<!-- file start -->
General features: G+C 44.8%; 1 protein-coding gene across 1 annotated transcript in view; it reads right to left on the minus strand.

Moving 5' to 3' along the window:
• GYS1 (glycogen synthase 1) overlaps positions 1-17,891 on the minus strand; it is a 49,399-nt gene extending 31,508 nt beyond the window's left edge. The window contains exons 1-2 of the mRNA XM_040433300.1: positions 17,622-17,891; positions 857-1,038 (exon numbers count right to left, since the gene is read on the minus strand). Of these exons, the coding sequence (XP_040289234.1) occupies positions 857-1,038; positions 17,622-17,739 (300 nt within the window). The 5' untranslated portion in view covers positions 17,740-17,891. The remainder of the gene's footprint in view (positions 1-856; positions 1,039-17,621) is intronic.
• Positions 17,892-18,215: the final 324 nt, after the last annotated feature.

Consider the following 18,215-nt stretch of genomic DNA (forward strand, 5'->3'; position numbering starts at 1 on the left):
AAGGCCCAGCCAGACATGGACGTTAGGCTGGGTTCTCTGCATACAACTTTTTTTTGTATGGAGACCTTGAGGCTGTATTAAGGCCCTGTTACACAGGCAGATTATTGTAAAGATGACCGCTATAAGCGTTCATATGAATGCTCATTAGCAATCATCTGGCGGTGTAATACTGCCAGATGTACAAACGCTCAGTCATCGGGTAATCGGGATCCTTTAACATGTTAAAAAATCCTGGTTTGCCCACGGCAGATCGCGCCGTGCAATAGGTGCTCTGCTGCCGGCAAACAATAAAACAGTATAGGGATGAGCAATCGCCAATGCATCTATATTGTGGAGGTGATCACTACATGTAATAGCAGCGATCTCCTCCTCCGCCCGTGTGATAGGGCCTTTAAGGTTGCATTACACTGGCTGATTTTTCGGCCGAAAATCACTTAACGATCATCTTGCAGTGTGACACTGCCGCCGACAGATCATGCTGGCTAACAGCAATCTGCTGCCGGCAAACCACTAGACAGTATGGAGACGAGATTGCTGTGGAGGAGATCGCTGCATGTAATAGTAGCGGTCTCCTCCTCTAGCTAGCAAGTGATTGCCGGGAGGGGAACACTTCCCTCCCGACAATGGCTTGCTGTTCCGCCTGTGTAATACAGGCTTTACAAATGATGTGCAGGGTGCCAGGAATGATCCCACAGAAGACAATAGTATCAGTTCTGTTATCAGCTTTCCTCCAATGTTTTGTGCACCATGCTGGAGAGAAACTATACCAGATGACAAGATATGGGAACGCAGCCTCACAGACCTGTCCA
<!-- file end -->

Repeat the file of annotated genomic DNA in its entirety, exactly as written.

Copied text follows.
General features: G+C 44.8%; 1 protein-coding gene across 1 annotated transcript in view; it reads right to left on the minus strand.

Moving 5' to 3' along the window:
• GYS1 (glycogen synthase 1) overlaps positions 1-17,891 on the minus strand; it is a 49,399-nt gene extending 31,508 nt beyond the window's left edge. The window contains exons 1-2 of the mRNA XM_040433300.1: positions 17,622-17,891; positions 857-1,038 (exon numbers count right to left, since the gene is read on the minus strand). Of these exons, the coding sequence (XP_040289234.1) occupies positions 857-1,038; positions 17,622-17,739 (300 nt within the window). The 5' untranslated portion in view covers positions 17,740-17,891. The remainder of the gene's footprint in view (positions 1-856; positions 1,039-17,621) is intronic.
• Positions 17,892-18,215: the final 324 nt, after the last annotated feature.

Consider the following 18,215-nt stretch of genomic DNA (forward strand, 5'->3'; position numbering starts at 1 on the left):
AAGGCCCAGCCAGACATGGACGTTAGGCTGGGTTCTCTGCATACAACTTTTTTTTGTATGGAGACCTTGAGGCTGTATTAAGGCCCTGTTACACAGGCAGATTATTGTAAAGATGACCGCTATAAGCGTTCATATGAATGCTCATTAGCAATCATCTGGCGGTGTAATACTGCCAGATGTACAAACGCTCAGTCATCGGGTAATCGGGATCCTTTAACATGTTAAAAAATCCTGGTTTGCCCACGGCAGATCGCGCCGTGCAATAGGTGCTCTGCTGCCGGCAAACAATAAAACAGTATAGGGATGAGCAATCGCCAATGCATCTATATTGTGGAGGTGATCACTACATGTAATAGCAGCGATCTCCTCCTCCGCCCGTGTGATAGGGCCTTTAAGGTTGCATTACACTGGCTGATTTTTCGGCCGAAAATCACTTAACGATCATCTTGCAGTGTGACACTGCCGCCGACAGATCATGCTGGCTAACAGCAATCTGCTGCCGGCAAACCACTAGACAGTATGGAGACGAGATTGCTGTGGAGGAGATCGCTGCATGTAATAGTAGCGGTCTCCTCCTCTAGCTAGCAAGTGATTGCCGGGAGGGGAACACTTCCCTCCCGACAATGGCTTGCTGTTCCGCCTGTGTAATACAGGCTTTACAAATGATGTGCAGGGTGCCAGGAATGATCCCACAGAAGACAATAGTATCAGTTCTGTTATCAGCTTTCCTCCAATGTTTTGTGCACCATGCTGGAGAGAAACTATACCAGATGACAAGATATGGGAACGCAGCCTCACAGACCTGTCCA